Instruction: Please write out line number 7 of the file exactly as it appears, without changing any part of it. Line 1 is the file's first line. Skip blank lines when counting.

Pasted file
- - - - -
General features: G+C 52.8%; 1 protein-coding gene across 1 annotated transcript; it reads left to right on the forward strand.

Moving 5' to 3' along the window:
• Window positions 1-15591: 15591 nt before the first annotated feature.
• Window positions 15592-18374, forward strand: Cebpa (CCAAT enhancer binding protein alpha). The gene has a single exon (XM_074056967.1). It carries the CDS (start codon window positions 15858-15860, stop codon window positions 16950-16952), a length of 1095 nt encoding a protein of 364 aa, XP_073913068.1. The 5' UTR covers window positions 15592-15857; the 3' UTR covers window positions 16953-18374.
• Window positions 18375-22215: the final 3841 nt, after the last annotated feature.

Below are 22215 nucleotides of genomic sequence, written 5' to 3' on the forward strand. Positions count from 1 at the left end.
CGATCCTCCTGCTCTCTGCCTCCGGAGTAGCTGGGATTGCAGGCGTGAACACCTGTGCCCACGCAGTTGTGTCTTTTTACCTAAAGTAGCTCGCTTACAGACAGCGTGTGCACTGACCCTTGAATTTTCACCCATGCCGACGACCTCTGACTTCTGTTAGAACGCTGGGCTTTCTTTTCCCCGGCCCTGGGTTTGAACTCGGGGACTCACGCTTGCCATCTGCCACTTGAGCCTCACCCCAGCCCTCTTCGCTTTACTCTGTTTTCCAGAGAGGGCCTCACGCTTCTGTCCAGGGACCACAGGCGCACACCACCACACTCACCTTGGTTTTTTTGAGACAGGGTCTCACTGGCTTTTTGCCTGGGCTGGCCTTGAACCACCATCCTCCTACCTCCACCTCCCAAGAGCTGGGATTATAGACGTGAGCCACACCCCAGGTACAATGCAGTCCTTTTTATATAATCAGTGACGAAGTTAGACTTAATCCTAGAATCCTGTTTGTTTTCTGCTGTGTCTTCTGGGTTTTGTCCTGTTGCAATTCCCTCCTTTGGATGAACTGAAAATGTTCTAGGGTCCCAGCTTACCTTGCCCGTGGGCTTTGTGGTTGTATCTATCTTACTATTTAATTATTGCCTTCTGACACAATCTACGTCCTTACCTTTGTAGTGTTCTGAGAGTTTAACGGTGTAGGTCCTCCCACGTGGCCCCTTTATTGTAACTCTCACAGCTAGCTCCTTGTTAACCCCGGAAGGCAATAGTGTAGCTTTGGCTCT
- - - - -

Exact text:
CGATCCTCCTGCTCTCTGCCTCCGGAGTAGCTGGGATTGCAGGCGTGAACACCTGTGCCCACGCAGTTGTGTCTTTTTACCTAAAGTAGCTCGCTTACAGACAGCGTGTGCACTGACCCTTGAATTTTCACCCATGCCGACGACCTCTGACTTCTGTTAGAACGCTGGGCTTTCTTTTCCCCGGCCCTGGGTTTGAACTCGGGGACTCACGCTTGCCATCTGCCACTTGAGCCTCACCCCAGCCCTCTTCGCTTTACTCTGTTTTCCAGAGAGGGCCTCACGCTTCTGTCCAGGGACCACAGGCGCACACCACCACACTCACCTTGGTTTTTTTGAGACAGGGTCTCACTGGCTTTTTGCCTGGGCTGGCCTTGAACCACCATCCTCCTACCTCCACCTCCCAAGAGCTGGGATTATAGACGTGAGCCACACCCCAGGTACAATGCAGTCCTTTTTATATAATCAGTGACGAAGTTAGACTTAATCCTAGAATCCTGTTTGTTTTCTGCTGTGTCTTCTGGGTTTTGTCCTGTTGCAATTCCCTCCTTTGGATGAACTGAAAATGTTCTAGGGTCCCAGCTTACCTTGCCCGTGGGCTTTGTGGTTGTATCTATCTTACTATTTAATTATTGCCTTCTGACACAATCTACGTCCTTACCTTTGTAGTGTTCTGAGAGTTTAACGGTGTAGGTCCTCCCACGTGGCCCCTTTATTGTAACTCTCACAGCTAGCTCCTTGTTAACCCCGGAAGGCAATAGTGTAGCTTTGGCTCT